If you’re using a sweetener that can be nicely converted (i.e. some containers of stevia are designed to have a 1 to 1 substitution rate for white sugar), you’re all good. Otherwise, I have found that it works best to add a small amount of your chosen sweetener at the beginning (during the creaming stage) and then start taste testing it when you add your second to last egg to the mixer. Then add in your sugar choice in small amounts, testing as you go until you reach the desired sweetness.

[Modified] Pioneer Woman Chocolate Pie
4 ounces Unsweetened Baking Chocolate, gluten and soy free!
1 cup
Salted Butter, Softened

Your choice of sweetener (honey, maple syrup or stevia) equivalent to 1.5 cups white sugar
1 teaspoon Vanilla Extract 
4 whole Eggs (preferably pastured and organic) 
1 gluten free pie shell (pre-baked or no-bake) [optional]

In a small saucepan, melt baking chocolate completely, then set aside to cool.

In a large KitchenAide bowl, beat 1 cup (2 sticks) of butter and your sweetener of choice 1 to 2 minutes using the whisk attachment. [It will get fluffy if you use white sugar, but not if you use something else. This makes no difference to the end result, though, so don't worry about it.]

Add cooled melted chocolate and vanilla extract to the mixing bowl. Beat until combined.

Set you mixer to medium speed, and add the first egg. Let the mixer run for 5 minutes to incorporate this egg! Repeat with remaining 3 eggs, letting the mixer run 5 minutes after each addition.   [See note 3 above if you're making the recipe with reduced sugar.]

When you've reached the desired sweetness and pie filling is fully whipped and fluffy, pour it into the pre-baked pie shell or spoon into glasses for mousse or parfaits and chill thoroughly.

So there you have it – a delicious, flexible, easy, and quick dessert that caters to friends and family working with sugar and gluten restrictions…. That no one will know is GF unless you tell them! Enjoy!

Wednesday, July 8

Simple Elegance for Summer

Author Gretchen Rubin has been getting a lot of press over her latest book, Better Than Before. Having never read any of her work, I recently checked the audio version of this new hit out of the library to listen to while working in the kitchen, cleaning, etc.

To be honest, I was unimpressed. The book was shallow and disorganized compared to many of the far more fascinating, better researched, and better explained books on habit formation and the cultivation of new behaviors currently on the market. It didn’t help that every time she mentioned anything related to food or nutrition I winced… SO many wrong ideas, happily touted as fact, without a stitch of backup, evidence, or logic!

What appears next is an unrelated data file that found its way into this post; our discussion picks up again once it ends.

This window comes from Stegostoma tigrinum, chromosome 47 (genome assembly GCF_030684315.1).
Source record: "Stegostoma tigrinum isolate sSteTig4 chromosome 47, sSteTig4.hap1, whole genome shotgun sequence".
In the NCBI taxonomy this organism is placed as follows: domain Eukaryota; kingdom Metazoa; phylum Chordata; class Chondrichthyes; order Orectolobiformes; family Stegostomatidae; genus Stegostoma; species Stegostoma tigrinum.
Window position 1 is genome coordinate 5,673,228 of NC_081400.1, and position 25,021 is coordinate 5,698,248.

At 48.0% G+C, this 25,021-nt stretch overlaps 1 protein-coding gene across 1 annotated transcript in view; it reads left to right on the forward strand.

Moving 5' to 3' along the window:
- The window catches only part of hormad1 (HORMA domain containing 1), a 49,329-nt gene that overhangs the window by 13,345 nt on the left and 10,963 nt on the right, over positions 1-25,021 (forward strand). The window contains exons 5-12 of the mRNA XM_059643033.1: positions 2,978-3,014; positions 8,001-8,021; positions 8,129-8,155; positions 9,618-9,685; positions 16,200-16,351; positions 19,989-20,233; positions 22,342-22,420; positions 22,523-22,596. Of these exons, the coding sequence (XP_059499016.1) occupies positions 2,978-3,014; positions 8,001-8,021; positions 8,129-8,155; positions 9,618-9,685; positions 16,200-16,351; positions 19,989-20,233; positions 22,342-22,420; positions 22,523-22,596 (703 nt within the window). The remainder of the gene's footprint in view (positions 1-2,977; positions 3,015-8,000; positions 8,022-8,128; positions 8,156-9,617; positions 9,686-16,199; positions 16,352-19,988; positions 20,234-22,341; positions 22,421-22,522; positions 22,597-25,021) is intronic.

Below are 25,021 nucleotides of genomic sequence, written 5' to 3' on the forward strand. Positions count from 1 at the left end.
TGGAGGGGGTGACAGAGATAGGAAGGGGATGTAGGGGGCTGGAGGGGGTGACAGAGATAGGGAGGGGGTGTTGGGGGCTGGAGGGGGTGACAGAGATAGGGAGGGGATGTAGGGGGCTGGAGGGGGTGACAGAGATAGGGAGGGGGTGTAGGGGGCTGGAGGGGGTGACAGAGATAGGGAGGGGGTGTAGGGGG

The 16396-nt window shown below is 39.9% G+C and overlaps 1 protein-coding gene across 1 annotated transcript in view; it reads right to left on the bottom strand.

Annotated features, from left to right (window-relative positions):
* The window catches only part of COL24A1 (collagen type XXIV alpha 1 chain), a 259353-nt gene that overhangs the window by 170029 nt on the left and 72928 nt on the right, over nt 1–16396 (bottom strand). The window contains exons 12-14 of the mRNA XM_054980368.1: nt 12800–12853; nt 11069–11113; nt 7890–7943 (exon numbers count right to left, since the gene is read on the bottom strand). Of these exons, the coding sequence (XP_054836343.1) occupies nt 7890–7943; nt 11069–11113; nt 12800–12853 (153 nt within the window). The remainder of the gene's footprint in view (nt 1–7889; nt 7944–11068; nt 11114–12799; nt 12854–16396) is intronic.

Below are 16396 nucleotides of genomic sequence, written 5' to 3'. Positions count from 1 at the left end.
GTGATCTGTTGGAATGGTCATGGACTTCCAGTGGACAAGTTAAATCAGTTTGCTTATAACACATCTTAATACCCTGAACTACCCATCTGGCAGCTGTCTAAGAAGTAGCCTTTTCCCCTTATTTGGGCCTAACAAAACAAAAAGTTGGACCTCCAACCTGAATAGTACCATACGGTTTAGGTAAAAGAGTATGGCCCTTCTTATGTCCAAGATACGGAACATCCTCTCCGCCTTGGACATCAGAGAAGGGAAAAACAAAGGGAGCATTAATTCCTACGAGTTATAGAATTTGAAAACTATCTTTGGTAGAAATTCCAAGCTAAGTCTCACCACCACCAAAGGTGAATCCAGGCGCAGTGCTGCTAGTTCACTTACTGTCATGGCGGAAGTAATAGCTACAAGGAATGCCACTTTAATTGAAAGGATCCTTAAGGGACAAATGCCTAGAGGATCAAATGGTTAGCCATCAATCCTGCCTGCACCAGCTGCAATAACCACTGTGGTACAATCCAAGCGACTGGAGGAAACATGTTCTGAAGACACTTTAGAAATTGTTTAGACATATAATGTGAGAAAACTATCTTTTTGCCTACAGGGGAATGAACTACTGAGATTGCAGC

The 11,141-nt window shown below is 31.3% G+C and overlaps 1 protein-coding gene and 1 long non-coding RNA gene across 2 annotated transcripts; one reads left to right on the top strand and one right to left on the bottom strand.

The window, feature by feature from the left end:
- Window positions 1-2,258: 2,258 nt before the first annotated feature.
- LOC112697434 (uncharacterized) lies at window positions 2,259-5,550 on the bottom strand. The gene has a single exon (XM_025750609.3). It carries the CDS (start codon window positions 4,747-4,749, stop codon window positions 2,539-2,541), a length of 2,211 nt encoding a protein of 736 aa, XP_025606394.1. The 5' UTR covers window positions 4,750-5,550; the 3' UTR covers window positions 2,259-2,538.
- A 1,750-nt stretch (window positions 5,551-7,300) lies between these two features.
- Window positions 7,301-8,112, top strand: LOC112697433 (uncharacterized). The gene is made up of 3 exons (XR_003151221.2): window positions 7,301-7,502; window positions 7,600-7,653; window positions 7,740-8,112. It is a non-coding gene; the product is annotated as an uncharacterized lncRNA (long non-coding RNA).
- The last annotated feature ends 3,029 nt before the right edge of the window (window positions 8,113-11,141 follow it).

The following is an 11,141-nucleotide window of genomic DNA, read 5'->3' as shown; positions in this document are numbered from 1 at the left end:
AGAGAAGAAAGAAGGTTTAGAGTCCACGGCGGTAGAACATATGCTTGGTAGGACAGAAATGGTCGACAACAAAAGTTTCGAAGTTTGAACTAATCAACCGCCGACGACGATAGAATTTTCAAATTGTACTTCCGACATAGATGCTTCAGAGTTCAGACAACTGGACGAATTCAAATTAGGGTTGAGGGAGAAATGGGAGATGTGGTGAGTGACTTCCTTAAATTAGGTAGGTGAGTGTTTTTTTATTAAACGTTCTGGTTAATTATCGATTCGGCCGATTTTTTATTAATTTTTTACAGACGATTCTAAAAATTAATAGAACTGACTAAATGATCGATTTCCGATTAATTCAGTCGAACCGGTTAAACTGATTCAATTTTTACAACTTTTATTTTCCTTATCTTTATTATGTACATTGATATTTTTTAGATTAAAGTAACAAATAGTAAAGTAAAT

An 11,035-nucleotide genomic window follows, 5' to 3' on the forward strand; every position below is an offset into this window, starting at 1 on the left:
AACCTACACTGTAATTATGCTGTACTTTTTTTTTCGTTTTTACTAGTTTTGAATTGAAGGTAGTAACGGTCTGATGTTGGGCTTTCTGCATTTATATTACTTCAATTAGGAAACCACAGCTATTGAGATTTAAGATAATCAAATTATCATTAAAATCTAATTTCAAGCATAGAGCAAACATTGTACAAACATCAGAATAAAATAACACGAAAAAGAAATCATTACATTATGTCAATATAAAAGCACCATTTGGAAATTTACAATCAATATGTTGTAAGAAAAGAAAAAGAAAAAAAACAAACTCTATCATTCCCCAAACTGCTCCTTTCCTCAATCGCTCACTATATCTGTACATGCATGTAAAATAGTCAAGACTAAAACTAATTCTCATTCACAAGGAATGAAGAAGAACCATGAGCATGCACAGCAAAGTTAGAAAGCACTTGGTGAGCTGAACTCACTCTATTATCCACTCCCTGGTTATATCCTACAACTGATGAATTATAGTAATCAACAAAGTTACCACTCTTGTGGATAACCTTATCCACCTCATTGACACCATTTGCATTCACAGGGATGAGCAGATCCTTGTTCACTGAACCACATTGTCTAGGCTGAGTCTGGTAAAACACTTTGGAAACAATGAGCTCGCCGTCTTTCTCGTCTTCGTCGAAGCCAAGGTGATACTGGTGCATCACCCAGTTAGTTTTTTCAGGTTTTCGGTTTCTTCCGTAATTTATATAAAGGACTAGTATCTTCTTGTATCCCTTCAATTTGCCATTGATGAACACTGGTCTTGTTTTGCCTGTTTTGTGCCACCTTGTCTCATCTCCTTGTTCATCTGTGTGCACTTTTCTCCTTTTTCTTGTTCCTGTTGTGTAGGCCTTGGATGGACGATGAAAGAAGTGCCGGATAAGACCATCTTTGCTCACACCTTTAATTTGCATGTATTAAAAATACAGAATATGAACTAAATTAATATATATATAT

Anywho, the one really great thing I did take away from the book was the idea of a House Drink. Rubin tells an anecdote about an Italian friend of hers who was trying to cut back on her drinking. To help stick to her resolution to cut back, she created a personal concoction of juices, seltzers, and extras to serve in a pretty glass on nights she was dining at home with her family. It recreated the “special” feel of having a tradition and an elegant glass to look at and hold (and wasn’t straight, boring water which “feels healthy”), allowing her to cut back on her wine intake without losing all the other experiential aspects positively associated with it. 

I loved that idea, and promptly filed it away in my list of things to feature on my nutrition blog and with my clients, but thought I’d share it here as well. I’m a big fan of what I call “Peasant Food” – simple but satisfying meals, often made or served in a single dish – so a fancy “House Drink” is a bit over the top for us. But I’ve experimented a few times with making spritzers of juice and mineral water (2 to 3 oz juice to about 6 oz water) in a pretty wine glass, and been very happy with the result. It’s pretty, delicious (without being full of sugar or calories), and feels special – a perfect light indulgence for summer. 

Yes, I know these are strawberries and I'm talking about
raspberries, but it's a good picture!

That idea was still in my head when we had new friends over for dinner last week. They’d volunteered to bring dessert, and arrived with a bowl of raspberries (fresh from a local orchard!) and diced nectarines and fluffy whipped cream to pile on top.  It was incredibly simple but positively divine. (I know we’re going to be really good friends, because we both are all about the food and not how it’s served! I brought salad to the table in the big stainless steel bowl that goes with my KitchenAide, and they brought berries in a big, plain Tupperware bowl.   :)

The berries, like the House-Drink-inspired-spritzer, were incredibly simple but felt decadent. And now I’m thinking that the theme I should have been pondering all along was less about promoting healthy eating/drinking habits than what am I doing that cultivates simplicity, joy, and gratitude in my everyday life? 

None of us are promised tomorrow. If the zombie apocalypse hits next week or next year, I want to look back knowing I savored the beauty I was given… not squandered it.  

What is making you stop and see the beautiful in your life this week?